4. If his injury from last year is about healed (it’s been just over a year, what you’d expect) and this one is less severe (I think a stress fracture would be less severe than a complete break of the kneecap), it seems to me that he’s not as bad off as last year at this time. But I’m not a doctor of course.

    I wonder if IU can apply for a redshirt year for him as he’s only played about 1 season in total, in 2 years on the team. Somehow I doubt that, it’s too logical for the NCAA, but it sure would be nice.

    Regardless, I wish him luck in rehab, and perhaps this won’t be as tough to come back from as last year’s injury. Hang in there, Maurice, we don’t forget our players when they’re hurt.

  5. Another injury to this talented baller is a shame. The word indefinite is hope for the best in the short term but planning for the possibility of being season ending. But to me it may offer an opportunity for a positive future in the fact time off and more rehab may be what is needed to allow him to come back from both injuries with game ready progress much farther along than he did this last Fall after the first one. To me that is the posture he and the staff have to take advantage of.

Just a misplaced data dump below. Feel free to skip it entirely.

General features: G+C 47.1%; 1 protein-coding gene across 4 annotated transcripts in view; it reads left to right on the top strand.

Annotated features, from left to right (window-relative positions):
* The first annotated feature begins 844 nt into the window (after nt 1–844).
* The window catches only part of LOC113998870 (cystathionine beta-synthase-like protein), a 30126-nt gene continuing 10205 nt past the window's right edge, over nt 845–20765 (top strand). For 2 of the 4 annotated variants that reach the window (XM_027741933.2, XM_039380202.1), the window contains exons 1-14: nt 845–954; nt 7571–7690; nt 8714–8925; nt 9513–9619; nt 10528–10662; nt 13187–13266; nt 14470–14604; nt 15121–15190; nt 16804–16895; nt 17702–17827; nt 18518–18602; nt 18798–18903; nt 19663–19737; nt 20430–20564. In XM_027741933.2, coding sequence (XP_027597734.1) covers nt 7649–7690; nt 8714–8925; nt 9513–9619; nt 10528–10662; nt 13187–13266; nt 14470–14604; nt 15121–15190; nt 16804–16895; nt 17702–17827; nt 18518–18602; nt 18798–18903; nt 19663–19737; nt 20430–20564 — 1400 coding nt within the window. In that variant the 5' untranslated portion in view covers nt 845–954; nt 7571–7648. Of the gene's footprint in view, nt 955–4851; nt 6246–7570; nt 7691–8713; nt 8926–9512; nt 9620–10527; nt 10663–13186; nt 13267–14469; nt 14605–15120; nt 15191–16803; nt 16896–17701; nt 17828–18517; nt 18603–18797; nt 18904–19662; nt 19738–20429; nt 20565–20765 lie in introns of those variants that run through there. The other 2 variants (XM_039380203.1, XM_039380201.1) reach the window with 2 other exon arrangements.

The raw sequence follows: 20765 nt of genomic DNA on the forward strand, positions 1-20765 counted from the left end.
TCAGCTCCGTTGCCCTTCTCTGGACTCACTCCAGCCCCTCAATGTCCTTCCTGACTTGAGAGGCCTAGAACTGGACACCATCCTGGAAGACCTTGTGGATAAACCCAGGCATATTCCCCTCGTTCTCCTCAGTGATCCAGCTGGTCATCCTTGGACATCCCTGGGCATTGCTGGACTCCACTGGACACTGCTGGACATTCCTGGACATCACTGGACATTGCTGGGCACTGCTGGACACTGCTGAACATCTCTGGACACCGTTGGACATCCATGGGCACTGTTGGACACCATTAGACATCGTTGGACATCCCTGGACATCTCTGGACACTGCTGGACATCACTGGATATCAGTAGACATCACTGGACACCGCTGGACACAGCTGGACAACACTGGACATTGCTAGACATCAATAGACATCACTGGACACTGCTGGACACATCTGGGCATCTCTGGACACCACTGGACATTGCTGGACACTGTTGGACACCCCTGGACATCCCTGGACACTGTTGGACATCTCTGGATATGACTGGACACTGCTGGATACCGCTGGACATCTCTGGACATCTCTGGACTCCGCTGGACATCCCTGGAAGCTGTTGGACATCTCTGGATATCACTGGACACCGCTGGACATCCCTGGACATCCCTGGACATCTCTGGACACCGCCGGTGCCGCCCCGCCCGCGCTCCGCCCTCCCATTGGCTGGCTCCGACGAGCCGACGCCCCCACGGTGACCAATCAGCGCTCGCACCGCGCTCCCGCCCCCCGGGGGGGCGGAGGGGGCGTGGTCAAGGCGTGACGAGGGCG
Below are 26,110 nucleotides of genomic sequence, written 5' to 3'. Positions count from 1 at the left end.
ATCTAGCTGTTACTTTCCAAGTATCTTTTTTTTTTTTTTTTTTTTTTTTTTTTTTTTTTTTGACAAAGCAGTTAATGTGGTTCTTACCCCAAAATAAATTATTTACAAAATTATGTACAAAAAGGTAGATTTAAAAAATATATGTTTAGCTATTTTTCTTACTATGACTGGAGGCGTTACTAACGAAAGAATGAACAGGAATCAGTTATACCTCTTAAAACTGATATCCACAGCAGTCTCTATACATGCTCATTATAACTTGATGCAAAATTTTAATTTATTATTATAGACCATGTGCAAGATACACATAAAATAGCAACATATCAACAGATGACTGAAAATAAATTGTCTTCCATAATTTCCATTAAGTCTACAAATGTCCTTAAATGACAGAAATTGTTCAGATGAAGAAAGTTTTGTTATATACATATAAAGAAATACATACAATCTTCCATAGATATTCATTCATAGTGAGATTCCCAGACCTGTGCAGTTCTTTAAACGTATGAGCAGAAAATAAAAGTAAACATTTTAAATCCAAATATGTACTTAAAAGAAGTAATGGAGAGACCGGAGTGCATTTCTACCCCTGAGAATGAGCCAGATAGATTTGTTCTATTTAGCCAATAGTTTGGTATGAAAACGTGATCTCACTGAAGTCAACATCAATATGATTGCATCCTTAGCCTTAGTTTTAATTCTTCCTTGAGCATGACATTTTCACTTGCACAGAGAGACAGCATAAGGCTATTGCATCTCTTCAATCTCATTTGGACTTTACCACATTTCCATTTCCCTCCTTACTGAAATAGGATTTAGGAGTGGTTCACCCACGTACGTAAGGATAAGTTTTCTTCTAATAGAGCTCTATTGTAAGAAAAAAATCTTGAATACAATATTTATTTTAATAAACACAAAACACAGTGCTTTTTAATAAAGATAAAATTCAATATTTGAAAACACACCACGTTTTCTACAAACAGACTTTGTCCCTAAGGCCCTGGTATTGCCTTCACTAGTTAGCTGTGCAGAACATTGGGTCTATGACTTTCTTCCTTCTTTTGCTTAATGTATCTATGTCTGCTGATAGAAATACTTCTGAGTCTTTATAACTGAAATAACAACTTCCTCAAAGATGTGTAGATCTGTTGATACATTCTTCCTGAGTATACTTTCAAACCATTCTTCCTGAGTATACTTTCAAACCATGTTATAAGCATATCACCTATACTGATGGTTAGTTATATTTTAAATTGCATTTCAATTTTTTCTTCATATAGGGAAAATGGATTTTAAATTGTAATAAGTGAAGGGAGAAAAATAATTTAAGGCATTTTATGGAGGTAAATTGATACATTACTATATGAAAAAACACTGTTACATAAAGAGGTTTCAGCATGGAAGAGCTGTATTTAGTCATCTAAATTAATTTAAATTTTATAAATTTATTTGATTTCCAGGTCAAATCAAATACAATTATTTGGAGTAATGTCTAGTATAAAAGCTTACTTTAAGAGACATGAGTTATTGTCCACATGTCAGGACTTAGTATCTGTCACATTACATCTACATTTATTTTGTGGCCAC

6. Anyone that has had or know of someone who has had this injury please chime in. Is this an injury that puts him back on the court next year or is this something that would cause IU to consider a red shirt next year?

  7. IMO Creek will RS next season and fully rehab. Highly, highly doubt he comes back. It all depends on the severity of the injury and how well he responds to therapy on it. I always thought he should’ve been shirted this year to let him get to 100% despite being cleared by Drs. to play. It was undeniably evident that Creek was maybe at 60% on the floor, everything looked off in regards to his game. Can’t question his character and work ethic he wanted to play. Hopefully, this injury isn’t as serious as it can be and he gets back to full health soon.